The Ohio State Highway Patrol Investigation report, obtained through a public records request by the I-team, said the drone carried “144.5 grams of tobacco in 7 bags, 6.6 grams of heroin and 65.4 grams of marijuana.”
The report states the drop was intended for one gang, the Gangster Disciples, but it ended up going to a rival gang, the Heartless Felons. A fight broke out between the two gangs when an inmate attempted to hide the package in a building for retrieval later. Corrections officers stopped the fight, recovered the package and searched the area for additional contraband, coming up empty handed.
A highway patrol investigation determined that the package was delivered by a “Verizon AR Drone by Parrot” which costs about $300. The company’s web site features several models, all of them small quadcopters. When the prison perimeter was searched, authorities found no operator of the drone and no suspects were located.
The drone attack came as no surprise to Jamie Fant of Trotwood, who spent 18 years working in the prison system. He said inmates and their counterparts on the outside can be very creative when it comes to plotting ways to bring drugs and weapons into the prison.
It’s a scary thought,” Fant said. “They can find ways to breach security big time.”
According to Voorhies, the prison system is considering installing a new technology to detect drones near secure areas and to deter any illegal smuggling. Anti-drone mechanisms like the “DroneDefender” - invented by the Columbus-based research and development firm Battelle - disrupt the craft’s control signal and brings the aircraft to the ground.
Dan Stamm and Alex Morrow, co-inventors of the “DroneDefender,” said it is a mobile unit that is effective in bringing down a small drone. “We specifically set out to sever that link between the pilot and the drone,” Stamm said. So far it has been sold exclusively to the U.S. Defense Department and the Department of Homeland Security. They have sold more than 250 units. Battelle declined to provide price information.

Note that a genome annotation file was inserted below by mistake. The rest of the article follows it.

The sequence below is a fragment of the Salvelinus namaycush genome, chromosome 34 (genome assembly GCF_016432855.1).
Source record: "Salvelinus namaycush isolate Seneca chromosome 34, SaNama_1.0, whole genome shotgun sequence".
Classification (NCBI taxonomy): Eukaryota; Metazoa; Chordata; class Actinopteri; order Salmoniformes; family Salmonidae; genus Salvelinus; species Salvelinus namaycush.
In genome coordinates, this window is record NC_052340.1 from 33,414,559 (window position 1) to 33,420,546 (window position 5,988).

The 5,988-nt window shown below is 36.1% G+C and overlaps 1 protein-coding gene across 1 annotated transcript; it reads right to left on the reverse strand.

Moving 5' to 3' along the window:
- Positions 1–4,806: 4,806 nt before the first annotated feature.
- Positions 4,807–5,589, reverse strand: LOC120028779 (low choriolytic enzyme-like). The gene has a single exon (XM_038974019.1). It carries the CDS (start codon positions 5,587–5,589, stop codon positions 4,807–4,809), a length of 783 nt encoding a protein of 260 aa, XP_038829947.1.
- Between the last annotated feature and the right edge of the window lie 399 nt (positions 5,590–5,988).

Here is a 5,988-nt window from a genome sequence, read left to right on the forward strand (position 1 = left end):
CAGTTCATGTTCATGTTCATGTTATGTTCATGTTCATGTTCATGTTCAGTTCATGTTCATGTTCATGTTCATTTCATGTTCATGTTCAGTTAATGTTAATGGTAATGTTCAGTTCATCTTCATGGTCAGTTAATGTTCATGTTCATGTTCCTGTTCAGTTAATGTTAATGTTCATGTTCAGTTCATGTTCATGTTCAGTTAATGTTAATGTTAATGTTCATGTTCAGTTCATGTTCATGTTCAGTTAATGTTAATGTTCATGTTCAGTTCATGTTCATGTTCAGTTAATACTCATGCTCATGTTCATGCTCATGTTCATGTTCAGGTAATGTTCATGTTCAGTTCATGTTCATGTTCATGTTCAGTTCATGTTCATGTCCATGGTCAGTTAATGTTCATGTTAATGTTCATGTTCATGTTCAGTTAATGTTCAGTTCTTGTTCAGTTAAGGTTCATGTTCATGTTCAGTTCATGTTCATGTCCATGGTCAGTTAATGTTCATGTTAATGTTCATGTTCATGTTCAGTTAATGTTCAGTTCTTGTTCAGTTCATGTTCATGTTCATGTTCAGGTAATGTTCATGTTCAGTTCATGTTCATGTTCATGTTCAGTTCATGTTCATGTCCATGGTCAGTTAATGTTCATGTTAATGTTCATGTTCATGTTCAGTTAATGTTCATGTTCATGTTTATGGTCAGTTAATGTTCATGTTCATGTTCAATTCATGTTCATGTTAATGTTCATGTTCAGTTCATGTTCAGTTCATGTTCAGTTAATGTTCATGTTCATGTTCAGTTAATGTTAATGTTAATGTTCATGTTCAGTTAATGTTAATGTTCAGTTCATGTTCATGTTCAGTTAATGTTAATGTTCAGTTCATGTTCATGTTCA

“Every time they pick it up and they shoot they can see the effects on the aircraft and they know it works,” Morrow said.
Even if the “DroneDefender” would be available on the open market, it will not be used by the prison system anytime soon. “I have different rules of engagement than the military,” said Voorhies, “I have a military background and I have to worry about what happens if I interrupt the signal on that drone and it spins out of control and goes through the living room window in the residence adjacent to the prison.”
Some corrections officers who work the perimeter of prisons have asked “Why can’t we just shoot them down?”
Voorhies has been quick to point out that it would be a bad move for several reasons. Chief among them, said Voorhies, is that under federal law a drones is considered to be an aircraft and even if it is suspected of being involved in an illegal act it would be against the law to shoot it down.
Rather than purchasing a mechanism to attack drones directly, the state is considering systems that detect them electronically.
“We are piloting some technology that gives us that capability and testing the efficacy as we speak, look at things like forward-looking infrared technology coupled with radar,” Voorhies said. “We are looking at technology that detects the signal from the controller and the drone, the remote-control signal.”
No decisions have been made to date on the purchase of an anti-drone system. “The ones we have seen so far are pretty costly, so that’s why we continue to look,” Voorhies said.
Experts expect anti-drone technology to become much more commonplace in the future, not just at prisons, but also at outdoor stadiums and concert venues.
Ryan Palm, Unmanned Aerial Systems Program Coordinator at Sinclair Community College, said several systems have already been used for security at large events such as the Boston Marathon. “They set up a geo-perimeter so that anything that flies into that area that is drone related gets turned around or gets told to land,” Palm said.
He predicts fixed systems will be deployed at stadiums and at many locations where large numbers of people gather, creating a bubble of security.